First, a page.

Ms. Haley also admitted to feeling underestimated in the race. She is often included in conversations about vice-presidential contenders, though she has emphatically said she is not eyeing the position. She also said that many, particularly in the news media, failed to recognize “the street cred that I have,” listing political wins and averted crises seen during her tenure as South Carolina governor and as United Nations ambassador. “I mean, these were no small jobs,” she said.
Republicans longing for an alternative to Mr. Trump made up a large portion of the crowds at Ms. Haley’s events, along with moderate Republicans and independent voters. Few who attended Ms. Haley’s events this week said they were fully committed to supporting her, and many said they wanted to test the political waters, a signature of campaigning in New Hampshire, where most primary voters can expect to hear from every candidate in person, usually more than once.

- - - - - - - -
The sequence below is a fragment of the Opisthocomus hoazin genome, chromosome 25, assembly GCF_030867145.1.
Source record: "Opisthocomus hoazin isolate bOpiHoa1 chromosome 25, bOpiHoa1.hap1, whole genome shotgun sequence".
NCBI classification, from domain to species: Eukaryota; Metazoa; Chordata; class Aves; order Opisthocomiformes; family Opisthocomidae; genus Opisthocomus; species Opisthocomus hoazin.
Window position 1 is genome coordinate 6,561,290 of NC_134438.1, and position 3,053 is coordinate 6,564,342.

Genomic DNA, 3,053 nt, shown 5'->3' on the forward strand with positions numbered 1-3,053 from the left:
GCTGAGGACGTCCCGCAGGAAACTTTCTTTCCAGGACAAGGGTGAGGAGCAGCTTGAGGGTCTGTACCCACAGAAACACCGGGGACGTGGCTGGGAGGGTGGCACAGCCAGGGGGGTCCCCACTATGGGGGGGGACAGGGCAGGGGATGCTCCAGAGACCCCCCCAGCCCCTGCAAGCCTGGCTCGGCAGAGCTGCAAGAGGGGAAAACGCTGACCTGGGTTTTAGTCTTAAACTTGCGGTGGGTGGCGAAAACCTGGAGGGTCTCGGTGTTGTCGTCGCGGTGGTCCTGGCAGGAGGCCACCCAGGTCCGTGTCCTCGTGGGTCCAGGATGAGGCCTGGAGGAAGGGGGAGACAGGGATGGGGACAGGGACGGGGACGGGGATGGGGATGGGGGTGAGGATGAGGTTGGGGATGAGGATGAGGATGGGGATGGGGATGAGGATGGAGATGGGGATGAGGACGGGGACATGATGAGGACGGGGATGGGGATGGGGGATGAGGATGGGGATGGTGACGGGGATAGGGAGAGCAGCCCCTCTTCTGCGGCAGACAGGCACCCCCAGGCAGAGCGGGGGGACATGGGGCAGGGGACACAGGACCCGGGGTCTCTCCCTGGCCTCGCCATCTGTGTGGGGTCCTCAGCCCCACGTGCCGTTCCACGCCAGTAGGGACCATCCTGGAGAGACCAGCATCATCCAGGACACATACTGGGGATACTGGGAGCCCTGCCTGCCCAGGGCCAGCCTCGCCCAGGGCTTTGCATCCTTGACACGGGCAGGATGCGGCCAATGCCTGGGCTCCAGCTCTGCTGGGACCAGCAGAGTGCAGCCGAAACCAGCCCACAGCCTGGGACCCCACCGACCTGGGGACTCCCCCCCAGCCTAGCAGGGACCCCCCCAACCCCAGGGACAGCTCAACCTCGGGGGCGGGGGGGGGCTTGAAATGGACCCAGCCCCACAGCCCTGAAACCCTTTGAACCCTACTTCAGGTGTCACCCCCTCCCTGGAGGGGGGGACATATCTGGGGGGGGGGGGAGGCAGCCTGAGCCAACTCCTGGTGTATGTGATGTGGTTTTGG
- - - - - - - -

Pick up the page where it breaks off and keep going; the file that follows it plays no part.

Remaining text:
Ms. Haley, eager to sway some of those who were on the fence, made policy points on the stump and condemned Democrats on race, education and inclusion of transgender athletes. She criticized both Democrats and Republicans for the handling of Covid-19 and chastised Congress, asking voters if they could point to anything their representatives in Washington had done for them.
She also drew on her foreign policy background, saying that the biggest threat to the United States is China and repeatedly criticizing the Biden administration on its approach, folding in terse words for Treasury Secretary Janet Yellen, who is visiting the country this week.
Joanne Archambault, an independent voter who lives near North Conway, said she liked Ms. Haley’s message and saw her as an authoritative speaker on policy issues. Still, she said that Ms. Haley’s talk of foreign policy distracted from domestic priorities.
“I think there’s too much focus about overseas stuff, too much talk about the border and about China,” she said. “Let’s talk about the problems we are facing — you know, gun violence, abortion, let’s talk about those things. Let’s focus on this country and not what other countries are doing.”
Maya King is a politics reporter covering the South. Prior to joining The Times, she was a national political reporter at Politico, where she covered the 2020 presidential election. More about Maya King